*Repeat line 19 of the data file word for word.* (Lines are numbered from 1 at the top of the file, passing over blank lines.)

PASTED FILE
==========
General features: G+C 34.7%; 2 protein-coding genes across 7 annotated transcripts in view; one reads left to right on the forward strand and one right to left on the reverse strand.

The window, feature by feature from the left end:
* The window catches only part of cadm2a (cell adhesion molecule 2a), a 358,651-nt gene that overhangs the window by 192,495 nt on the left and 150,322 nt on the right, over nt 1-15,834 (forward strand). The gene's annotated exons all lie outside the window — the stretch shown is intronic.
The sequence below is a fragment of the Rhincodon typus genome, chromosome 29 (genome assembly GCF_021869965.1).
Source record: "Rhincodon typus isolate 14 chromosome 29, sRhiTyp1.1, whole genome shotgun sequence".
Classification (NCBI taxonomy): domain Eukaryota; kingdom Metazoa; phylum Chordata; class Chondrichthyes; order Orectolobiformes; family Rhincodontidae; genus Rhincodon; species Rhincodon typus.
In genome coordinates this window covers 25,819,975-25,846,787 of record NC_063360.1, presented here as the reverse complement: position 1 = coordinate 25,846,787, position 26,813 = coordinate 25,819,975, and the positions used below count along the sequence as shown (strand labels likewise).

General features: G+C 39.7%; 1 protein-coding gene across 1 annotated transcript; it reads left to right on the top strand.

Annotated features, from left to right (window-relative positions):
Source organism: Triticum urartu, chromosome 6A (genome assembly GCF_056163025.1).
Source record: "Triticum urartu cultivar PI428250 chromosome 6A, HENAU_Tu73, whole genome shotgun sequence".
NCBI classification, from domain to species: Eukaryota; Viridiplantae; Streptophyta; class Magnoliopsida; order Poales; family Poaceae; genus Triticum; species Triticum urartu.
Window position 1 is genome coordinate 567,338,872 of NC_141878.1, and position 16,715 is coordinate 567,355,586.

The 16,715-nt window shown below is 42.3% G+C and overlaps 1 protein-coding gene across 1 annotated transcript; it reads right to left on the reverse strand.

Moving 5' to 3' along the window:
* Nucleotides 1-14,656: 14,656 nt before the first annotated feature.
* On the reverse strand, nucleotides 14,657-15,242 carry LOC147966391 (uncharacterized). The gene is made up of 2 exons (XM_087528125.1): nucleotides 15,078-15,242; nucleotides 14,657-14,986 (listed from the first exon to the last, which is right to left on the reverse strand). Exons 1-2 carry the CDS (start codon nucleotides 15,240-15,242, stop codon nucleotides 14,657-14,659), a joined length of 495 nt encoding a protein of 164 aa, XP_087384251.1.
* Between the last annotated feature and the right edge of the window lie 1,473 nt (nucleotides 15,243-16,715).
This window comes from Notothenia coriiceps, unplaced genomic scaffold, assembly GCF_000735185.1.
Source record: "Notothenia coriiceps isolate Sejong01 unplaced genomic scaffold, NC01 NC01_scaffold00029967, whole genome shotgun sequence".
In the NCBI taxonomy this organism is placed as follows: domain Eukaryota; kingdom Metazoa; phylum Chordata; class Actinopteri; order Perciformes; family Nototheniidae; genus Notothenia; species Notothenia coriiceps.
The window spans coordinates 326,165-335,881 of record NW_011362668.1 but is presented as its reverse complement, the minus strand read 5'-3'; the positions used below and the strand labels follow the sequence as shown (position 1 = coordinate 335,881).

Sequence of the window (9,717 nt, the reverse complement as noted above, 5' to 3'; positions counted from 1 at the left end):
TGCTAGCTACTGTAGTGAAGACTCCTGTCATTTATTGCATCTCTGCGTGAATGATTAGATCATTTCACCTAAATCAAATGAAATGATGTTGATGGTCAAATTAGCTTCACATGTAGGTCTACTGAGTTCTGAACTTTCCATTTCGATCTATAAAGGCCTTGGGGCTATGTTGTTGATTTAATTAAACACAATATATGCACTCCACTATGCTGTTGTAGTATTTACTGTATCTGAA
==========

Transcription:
This window comes from Notothenia coriiceps, unplaced genomic scaffold, assembly GCF_000735185.1.